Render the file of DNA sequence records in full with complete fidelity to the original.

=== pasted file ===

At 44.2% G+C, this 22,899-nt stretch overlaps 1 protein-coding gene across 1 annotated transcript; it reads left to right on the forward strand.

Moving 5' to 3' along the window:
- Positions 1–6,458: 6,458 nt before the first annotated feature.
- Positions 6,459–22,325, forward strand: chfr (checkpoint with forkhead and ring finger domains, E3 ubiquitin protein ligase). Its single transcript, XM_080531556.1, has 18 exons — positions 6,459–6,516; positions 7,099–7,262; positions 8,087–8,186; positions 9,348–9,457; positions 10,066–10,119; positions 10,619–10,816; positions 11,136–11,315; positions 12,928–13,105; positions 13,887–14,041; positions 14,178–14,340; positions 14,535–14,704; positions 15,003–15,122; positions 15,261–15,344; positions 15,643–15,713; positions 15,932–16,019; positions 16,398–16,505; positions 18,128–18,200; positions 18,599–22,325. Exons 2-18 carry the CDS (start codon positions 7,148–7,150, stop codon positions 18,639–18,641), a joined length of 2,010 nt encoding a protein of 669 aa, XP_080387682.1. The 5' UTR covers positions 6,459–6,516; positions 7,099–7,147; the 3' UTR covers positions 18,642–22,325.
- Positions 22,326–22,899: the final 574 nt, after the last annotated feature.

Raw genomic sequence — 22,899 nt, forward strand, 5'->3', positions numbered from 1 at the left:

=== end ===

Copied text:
At 44.2% G+C, this 22,899-nt stretch overlaps 1 protein-coding gene across 1 annotated transcript; it reads left to right on the forward strand.

Moving 5' to 3' along the window:
- Positions 1–6,458: 6,458 nt before the first annotated feature.
- Positions 6,459–22,325, forward strand: chfr (checkpoint with forkhead and ring finger domains, E3 ubiquitin protein ligase). Its single transcript, XM_080531556.1, has 18 exons — positions 6,459–6,516; positions 7,099–7,262; positions 8,087–8,186; positions 9,348–9,457; positions 10,066–10,119; positions 10,619–10,816; positions 11,136–11,315; positions 12,928–13,105; positions 13,887–14,041; positions 14,178–14,340; positions 14,535–14,704; positions 15,003–15,122; positions 15,261–15,344; positions 15,643–15,713; positions 15,932–16,019; positions 16,398–16,505; positions 18,128–18,200; positions 18,599–22,325. Exons 2-18 carry the CDS (start codon positions 7,148–7,150, stop codon positions 18,639–18,641), a joined length of 2,010 nt encoding a protein of 669 aa, XP_080387682.1. The 5' UTR covers positions 6,459–6,516; positions 7,099–7,147; the 3' UTR covers positions 18,642–22,325.
- Positions 22,326–22,899: the final 574 nt, after the last annotated feature.

Raw genomic sequence — 22,899 nt, forward strand, 5'->3', positions numbered from 1 at the left: